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Downsizing Ford Cuts 3,000 Workers Worldwide

Aug. 22, 2022
The automaker has notified employees that 2,000 salaried and 1,000 contract workers' positions will be eliminated in the U.S., Canada, and India as it reshapes “virtually all aspects of the way we have operated for more than a century".

Ford Motor Co. is cutting 2,000 salaried employees and another 1,000 contractor positions in North America and India, according to a letter delivered to employees on Monday, August 22. The letter was reported by Automotive News.

The 3,000 job cuts will affect various roles in both of Ford’s two business units, Ford Blue and Ford Model-e. The automaker also will be streamlining a range of functions across the organization.

"Building this future requires changing and reshaping virtually all aspects of the way we have operated for more than a century," according to Ford CEO Jim Farley and executive chairman Bill Ford in the letter. "It requires focus, clarity and speed. And, as we have discussed in recent months, it means redeploying resources and addressing our cost structure, which is uncompetitive versus traditional and new competitors.”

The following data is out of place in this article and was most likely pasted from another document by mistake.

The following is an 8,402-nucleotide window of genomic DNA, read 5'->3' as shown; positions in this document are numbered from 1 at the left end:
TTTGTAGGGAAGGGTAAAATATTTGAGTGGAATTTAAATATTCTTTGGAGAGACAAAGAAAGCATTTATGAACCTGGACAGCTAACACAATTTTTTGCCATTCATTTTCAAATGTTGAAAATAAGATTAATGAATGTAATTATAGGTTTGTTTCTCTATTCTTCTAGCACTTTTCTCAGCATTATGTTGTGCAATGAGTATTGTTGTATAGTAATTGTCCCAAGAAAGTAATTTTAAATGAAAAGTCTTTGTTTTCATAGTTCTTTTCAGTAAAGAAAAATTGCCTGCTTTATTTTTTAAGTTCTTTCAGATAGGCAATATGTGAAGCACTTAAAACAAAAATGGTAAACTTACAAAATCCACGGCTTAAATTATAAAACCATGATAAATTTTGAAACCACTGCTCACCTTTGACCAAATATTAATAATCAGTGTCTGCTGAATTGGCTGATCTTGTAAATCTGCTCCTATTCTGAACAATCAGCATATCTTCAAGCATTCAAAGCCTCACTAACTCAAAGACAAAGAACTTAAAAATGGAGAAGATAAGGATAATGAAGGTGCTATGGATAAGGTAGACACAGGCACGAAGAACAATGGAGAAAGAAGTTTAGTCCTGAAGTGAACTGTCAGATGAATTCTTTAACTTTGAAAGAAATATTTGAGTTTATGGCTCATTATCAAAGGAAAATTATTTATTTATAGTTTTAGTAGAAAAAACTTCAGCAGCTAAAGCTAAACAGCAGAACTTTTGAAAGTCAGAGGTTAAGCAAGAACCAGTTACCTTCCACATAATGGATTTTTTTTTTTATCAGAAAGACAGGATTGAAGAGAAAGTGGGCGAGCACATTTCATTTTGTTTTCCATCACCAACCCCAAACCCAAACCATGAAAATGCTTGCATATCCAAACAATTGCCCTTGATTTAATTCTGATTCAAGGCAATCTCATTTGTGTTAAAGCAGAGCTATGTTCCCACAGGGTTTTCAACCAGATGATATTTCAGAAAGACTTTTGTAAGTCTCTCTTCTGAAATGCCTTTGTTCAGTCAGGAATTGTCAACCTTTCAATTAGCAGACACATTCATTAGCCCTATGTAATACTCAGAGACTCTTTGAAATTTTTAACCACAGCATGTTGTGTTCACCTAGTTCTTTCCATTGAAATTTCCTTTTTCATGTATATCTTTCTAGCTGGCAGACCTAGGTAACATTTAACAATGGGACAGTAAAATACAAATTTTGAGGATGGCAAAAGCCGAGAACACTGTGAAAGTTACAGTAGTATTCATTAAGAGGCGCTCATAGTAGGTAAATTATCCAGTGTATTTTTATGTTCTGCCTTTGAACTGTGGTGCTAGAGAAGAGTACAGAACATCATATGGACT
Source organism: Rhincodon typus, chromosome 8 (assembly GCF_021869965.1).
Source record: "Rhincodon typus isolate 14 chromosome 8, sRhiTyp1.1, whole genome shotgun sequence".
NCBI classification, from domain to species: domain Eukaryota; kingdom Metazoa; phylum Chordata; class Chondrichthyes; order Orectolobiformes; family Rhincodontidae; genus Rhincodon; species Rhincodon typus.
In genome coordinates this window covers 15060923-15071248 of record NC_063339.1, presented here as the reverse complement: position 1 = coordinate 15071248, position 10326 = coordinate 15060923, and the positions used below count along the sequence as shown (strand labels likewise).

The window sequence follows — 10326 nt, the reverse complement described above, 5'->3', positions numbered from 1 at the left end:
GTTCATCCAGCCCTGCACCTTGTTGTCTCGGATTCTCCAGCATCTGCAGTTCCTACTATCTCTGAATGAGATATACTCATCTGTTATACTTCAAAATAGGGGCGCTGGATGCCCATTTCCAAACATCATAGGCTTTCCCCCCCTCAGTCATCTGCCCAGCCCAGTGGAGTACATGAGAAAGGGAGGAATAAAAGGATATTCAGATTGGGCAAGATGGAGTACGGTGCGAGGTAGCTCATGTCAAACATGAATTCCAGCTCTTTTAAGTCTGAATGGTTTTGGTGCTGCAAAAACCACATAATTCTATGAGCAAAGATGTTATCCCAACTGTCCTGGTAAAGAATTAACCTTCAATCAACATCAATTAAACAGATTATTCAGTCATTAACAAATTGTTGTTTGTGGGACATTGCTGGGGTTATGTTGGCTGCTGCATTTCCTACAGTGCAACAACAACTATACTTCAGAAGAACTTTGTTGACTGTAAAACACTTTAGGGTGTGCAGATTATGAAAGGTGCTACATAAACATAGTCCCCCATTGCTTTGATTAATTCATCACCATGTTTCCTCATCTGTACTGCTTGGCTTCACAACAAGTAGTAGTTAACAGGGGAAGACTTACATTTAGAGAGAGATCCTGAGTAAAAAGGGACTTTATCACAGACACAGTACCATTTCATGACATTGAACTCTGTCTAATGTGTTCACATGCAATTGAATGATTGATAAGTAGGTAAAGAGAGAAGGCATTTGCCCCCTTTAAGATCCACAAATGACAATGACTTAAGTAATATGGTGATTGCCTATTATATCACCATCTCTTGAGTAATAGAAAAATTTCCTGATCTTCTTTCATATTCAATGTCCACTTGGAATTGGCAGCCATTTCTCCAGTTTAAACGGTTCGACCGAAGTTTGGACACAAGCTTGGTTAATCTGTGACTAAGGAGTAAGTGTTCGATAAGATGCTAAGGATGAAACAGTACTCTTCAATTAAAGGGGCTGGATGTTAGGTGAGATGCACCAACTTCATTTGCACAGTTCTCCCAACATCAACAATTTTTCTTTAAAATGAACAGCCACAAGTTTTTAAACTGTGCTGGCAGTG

Earlier this month Farley told analysts that Ford has “too many people in certain places,” CNBC reported.

Ford listed 186,769 employees worldwide at the end of 2021, and 90,873 employees in the U.S.

Since being named CEO in October 2020, Farley has been implementing a five-year and more-than-$3-billion cost-cutting program, and aiming to restructure Ford with emphasis on commercial and electric vehicle businesses.  

"None of this changes the fact that this is a difficult and emotional time," the Farley/Ford letter continued. "The people leaving the company this week are friends and coworkers and we want to thank them for all they have contributed to Ford. We have a duty to care for and support those affected – and we will live up to this duty — providing not only benefits but significant help to find new career opportunities."

Details of separation benefits have not been announced.

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